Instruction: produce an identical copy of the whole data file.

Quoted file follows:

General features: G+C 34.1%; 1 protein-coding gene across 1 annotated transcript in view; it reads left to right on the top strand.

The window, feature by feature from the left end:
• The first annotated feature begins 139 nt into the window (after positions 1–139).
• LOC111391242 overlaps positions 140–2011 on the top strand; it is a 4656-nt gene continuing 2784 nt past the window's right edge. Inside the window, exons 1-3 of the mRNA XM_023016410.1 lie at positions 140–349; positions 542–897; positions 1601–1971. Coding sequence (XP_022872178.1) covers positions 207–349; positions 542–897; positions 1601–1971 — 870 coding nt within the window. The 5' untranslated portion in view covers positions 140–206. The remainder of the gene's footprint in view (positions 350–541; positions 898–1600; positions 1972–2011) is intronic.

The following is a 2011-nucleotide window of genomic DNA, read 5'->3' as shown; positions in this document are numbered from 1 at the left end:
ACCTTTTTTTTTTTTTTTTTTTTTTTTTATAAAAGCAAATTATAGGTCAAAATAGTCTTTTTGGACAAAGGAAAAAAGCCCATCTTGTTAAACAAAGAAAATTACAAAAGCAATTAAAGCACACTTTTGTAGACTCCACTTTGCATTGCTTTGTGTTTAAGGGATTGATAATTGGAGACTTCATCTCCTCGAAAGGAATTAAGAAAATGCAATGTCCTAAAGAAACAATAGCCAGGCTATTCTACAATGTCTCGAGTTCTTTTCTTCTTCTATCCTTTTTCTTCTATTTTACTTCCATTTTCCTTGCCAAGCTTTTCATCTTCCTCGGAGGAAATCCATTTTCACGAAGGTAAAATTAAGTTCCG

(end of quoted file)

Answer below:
General features: G+C 34.1%; 1 protein-coding gene across 1 annotated transcript in view; it reads left to right on the top strand.

The window, feature by feature from the left end:
• The first annotated feature begins 139 nt into the window (after positions 1–139).
• LOC111391242 overlaps positions 140–2011 on the top strand; it is a 4656-nt gene continuing 2784 nt past the window's right edge. Inside the window, exons 1-3 of the mRNA XM_023016410.1 lie at positions 140–349; positions 542–897; positions 1601–1971. Coding sequence (XP_022872178.1) covers positions 207–349; positions 542–897; positions 1601–1971 — 870 coding nt within the window. The 5' untranslated portion in view covers positions 140–206. The remainder of the gene's footprint in view (positions 350–541; positions 898–1600; positions 1972–2011) is intronic.

The following is a 2011-nucleotide window of genomic DNA, read 5'->3' as shown; positions in this document are numbered from 1 at the left end:
ACCTTTTTTTTTTTTTTTTTTTTTTTTTATAAAAGCAAATTATAGGTCAAAATAGTCTTTTTGGACAAAGGAAAAAAGCCCATCTTGTTAAACAAAGAAAATTACAAAAGCAATTAAAGCACACTTTTGTAGACTCCACTTTGCATTGCTTTGTGTTTAAGGGATTGATAATTGGAGACTTCATCTCCTCGAAAGGAATTAAGAAAATGCAATGTCCTAAAGAAACAATAGCCAGGCTATTCTACAATGTCTCGAGTTCTTTTCTTCTTCTATCCTTTTTCTTCTATTTTACTTCCATTTTCCTTGCCAAGCTTTTCATCTTCCTCGGAGGAAATCCATTTTCACGAAGGTAAAATTAAGTTCCG